Take Two: Words We Cannot Say…Except When We Can

I am a sucker for an online linguistic survey. Recently, I saw a tweet about this survey,  being done by a PhD student in Helsinki, about attitudes towards offensive language in English. I jumped right on it.

It then got me thinking about this post that I wrote over two years ago (originally published on 10 June 2012). Here it is, with some minor edits, but still with no pictures.

Read, comment, then go take the survey! Continue reading

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Is it can be lolspeak tiem nao, plees?

Oh, hai!

Iz soopr excitd 2 be bak, srsly. Todai, iz rite bout kittehs an teh wai dey speekz on teh internet an stuff, kthx!

Wait…that doesn’t seem right.

Oh, that’s right. I’m not a Lolcat. They sure do talk funny, don’t they?

There have been a lot of other blog posts and research written about Lolspeak, and in typical form, I’m finally getting around to it five years after the historical founding of icanhascheezburger.com.

Obviously, my interest was in the peculiar linguistic construction of Lolspeak, but the more I read, the more I became interested in the sociolinguistics of the phenomenon. Who are these lolcat captioners? What do I have to do to make a good lolcat picture without looking like a poseur? Continue reading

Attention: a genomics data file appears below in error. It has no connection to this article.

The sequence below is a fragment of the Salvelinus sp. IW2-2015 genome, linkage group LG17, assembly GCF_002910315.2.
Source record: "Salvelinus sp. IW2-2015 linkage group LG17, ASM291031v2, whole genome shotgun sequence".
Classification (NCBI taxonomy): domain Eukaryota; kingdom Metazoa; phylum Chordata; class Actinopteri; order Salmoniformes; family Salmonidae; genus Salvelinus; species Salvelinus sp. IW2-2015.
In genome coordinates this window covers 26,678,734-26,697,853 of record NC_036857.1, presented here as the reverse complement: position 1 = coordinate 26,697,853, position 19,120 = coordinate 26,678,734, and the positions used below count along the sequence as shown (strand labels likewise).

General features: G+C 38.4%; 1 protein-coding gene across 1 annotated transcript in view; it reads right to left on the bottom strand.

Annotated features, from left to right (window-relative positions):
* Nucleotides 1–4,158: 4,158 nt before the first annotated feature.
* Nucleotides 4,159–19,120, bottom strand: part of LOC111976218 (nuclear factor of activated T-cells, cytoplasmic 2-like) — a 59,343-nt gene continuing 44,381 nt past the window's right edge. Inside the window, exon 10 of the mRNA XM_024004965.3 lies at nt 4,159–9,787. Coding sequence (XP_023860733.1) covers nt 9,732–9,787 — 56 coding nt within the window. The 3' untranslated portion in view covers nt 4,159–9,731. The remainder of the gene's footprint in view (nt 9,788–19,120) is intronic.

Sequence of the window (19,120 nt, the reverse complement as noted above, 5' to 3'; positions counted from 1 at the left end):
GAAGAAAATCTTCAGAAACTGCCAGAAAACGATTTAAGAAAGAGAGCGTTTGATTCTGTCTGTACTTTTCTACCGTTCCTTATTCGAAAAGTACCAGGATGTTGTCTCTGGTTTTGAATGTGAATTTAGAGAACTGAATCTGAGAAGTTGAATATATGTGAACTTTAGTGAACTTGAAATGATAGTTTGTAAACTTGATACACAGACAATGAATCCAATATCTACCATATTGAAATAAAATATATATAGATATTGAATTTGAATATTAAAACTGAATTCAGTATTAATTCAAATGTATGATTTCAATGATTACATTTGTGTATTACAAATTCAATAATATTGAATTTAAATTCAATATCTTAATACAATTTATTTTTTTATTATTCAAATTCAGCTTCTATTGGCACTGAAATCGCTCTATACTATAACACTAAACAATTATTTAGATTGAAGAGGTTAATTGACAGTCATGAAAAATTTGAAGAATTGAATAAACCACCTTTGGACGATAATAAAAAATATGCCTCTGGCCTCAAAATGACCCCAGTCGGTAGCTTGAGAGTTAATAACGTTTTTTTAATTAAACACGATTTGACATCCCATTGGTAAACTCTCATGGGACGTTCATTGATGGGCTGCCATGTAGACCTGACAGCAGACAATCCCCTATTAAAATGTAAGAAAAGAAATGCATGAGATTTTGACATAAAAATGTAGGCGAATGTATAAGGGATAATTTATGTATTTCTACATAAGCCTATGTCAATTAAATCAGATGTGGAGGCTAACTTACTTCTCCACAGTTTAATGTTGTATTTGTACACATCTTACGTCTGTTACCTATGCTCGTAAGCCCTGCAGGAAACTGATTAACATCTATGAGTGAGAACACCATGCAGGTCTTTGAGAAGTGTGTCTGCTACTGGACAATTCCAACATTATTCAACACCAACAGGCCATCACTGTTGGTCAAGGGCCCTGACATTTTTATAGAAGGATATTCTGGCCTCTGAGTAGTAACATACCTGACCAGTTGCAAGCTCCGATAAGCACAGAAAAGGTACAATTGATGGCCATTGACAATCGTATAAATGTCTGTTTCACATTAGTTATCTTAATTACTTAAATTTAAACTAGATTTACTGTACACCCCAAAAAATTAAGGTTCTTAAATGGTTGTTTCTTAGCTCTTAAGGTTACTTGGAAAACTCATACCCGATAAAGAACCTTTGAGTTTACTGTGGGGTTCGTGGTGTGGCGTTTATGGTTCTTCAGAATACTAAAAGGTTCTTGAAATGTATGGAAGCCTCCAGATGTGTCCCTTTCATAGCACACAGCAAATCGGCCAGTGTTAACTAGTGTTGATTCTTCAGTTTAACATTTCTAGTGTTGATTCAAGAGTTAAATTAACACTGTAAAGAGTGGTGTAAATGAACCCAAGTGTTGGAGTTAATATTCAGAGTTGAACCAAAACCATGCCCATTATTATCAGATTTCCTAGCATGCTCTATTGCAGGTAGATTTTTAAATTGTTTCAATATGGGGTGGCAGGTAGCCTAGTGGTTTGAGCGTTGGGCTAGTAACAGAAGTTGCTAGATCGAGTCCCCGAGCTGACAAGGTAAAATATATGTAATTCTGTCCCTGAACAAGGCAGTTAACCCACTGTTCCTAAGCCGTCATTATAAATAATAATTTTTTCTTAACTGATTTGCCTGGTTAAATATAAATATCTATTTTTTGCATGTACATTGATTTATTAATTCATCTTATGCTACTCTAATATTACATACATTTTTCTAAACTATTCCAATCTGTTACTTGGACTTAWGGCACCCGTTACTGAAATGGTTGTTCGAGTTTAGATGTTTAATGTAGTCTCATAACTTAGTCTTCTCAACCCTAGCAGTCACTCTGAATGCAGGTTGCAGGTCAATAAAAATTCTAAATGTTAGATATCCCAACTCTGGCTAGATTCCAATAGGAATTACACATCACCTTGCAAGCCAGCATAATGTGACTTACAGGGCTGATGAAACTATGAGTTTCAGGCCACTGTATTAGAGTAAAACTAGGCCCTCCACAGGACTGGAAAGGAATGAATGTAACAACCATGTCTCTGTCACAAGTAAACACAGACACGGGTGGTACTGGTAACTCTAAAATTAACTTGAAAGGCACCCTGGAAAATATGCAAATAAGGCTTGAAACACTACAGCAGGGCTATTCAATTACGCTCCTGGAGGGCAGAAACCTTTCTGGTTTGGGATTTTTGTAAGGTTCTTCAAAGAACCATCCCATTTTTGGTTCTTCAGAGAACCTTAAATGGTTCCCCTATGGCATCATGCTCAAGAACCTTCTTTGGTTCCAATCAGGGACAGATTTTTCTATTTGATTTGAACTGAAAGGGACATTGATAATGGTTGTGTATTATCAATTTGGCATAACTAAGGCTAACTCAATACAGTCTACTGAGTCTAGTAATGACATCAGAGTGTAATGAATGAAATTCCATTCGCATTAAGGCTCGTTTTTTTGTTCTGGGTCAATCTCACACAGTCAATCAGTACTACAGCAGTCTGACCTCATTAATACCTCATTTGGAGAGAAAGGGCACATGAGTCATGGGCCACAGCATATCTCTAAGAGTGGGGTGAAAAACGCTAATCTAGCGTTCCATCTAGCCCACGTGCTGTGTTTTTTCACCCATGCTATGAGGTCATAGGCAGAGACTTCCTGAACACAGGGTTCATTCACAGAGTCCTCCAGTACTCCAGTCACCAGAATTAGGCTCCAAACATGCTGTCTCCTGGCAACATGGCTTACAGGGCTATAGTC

Take Two: Words We Cannot Say…Except When We Can

I originally posted this on 10 June 2010, just over a year ago. The issue of reclaiming derogatory terms for gender, racial, ethnic, or sexual identities is an ongoing struggle, and a controversial one at that.

Yes, he was missing a leg. Didn't keep him from a good fiesta, though!

For a blog post, I suppose it’s a bit long, but for the subject matter, I feel I barely covered the overview. This was also after my beloved Gomer Pyle passed away, but Zelda and Mrs. Parker were still in the future. So alas, no cat pictures to accompany the discussion! So here’s one of Gomer, just for good measure.

Hope you enjoy the post! I’d love to hear what you think of it.

On 23 July 2009, Henry Louis Gates was arrested on his own porch in Cambridge, MA for disorderly conduct. A neighbor thought he had been breaking in, the police were called, and then, though Dr.Gates’ identity and residence status had been confirmed, he was arrested. Judging from all reports and comments by people who would understand far better than me, the incident was an unfortunate case of wounded pride on both sides. I come to that conclusion, of course, having no personal knowledge of not only the events but the potential lingering racial issues that may or may not have led up to the arrest. Continue reading